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THE ERINYES (The Furies) were three netherworld goddesses who avenged crimes against the natural order. They were particularly concerned with homicide, unfilial conduct, crimes against the gods, and perjury. A victim seeking justice could call down the curse of the Erinys upon the criminal. The most powerful of these was the curse of the parent upon the child—for the Erinyes were born of just such a crime, being sprung from the blood of Ouranos, when he was castrated by his son Kronos.The wrath of the Erinyes manifested itself in a number of ways. The most severe of these was the tormenting madness inflicted upon a patricide or matricide. Murderers might suffer illness or disease; and a nation harbouring such a criminal, could suffer dearth, and with it hunger and disease. The wrath of the Erinyes could only be placated with the rite ritual purification and the completion of some task assigned for atonement.The goddesses were also servants of Haides and Persephone in the underworld where they oversaw the torture of criminals consigned to the Dungeons of the Damned.The Erinyes were similar to if not the same as the Poinai (Retaliations), Arai (Curses), Praxidikai (Exacters of Justice) and Maniai (Madnesses).They were depicted as ugly, winged women with hair, arms and waists entwined with poisonous serpents. They wielded whips and were clothed either in the long black robes of mourners, or the short-length skirts and boots of huntress- maidens.source: www.theoi.com image: Orestes pursued by the Furies by William-Adolphe Bouguereau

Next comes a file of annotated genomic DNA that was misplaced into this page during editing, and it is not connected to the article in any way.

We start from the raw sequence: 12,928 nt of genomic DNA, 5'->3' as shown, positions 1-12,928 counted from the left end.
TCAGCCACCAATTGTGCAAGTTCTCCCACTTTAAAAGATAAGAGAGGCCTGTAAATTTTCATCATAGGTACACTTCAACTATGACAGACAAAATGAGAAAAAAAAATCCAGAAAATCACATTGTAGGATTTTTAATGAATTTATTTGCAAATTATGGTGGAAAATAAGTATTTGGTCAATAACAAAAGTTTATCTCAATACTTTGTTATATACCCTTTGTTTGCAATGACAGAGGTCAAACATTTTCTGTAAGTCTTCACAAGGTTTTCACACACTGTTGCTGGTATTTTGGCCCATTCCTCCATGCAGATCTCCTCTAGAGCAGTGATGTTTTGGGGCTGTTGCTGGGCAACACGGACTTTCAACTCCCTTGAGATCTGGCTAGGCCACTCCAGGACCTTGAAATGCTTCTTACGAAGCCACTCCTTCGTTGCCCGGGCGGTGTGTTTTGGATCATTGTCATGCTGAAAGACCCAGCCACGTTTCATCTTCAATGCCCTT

THE ERINYES (The Furies) were three netherworld goddesses who avenged crimes against the natural order. They were particularly concerned with homicide, unfilial conduct, crimes against the gods, and perjury. A victim seeking justice could call down the curse of the Erinys upon the criminal. The most powerful of these was the curse of the parent upon the child—for the Erinyes were born of just such a crime, being sprung from the blood of Ouranos, when he was castrated by his son Kronos.

The wrath of the Erinyes manifested itself in a number of ways. The most severe of these was the tormenting madness inflicted upon a patricide or matricide. Murderers might suffer illness or disease; and a nation harbouring such a criminal, could suffer dearth, and with it hunger and disease. The wrath of the Erinyes could only be placated with the rite ritual purification and the completion of some task assigned for atonement.

The goddesses were also servants of Haides and Persephone in the underworld where they oversaw the torture of criminals consigned to the Dungeons of the Damned.

The Erinyes were similar to if not the same as the Poinai (Retaliations), Arai (Curses), Praxidikai (Exacters of Justice) and Maniai (Madnesses).

They were depicted as ugly, winged women with hair, arms and waists entwined with poisonous serpents. They wielded whips and were clothed either in the long black robes of mourners, or the short-length skirts and boots of huntress- maidens.


source: www.theoi.com
image: Orestes pursued by the Furies by William-Adolphe Bouguereau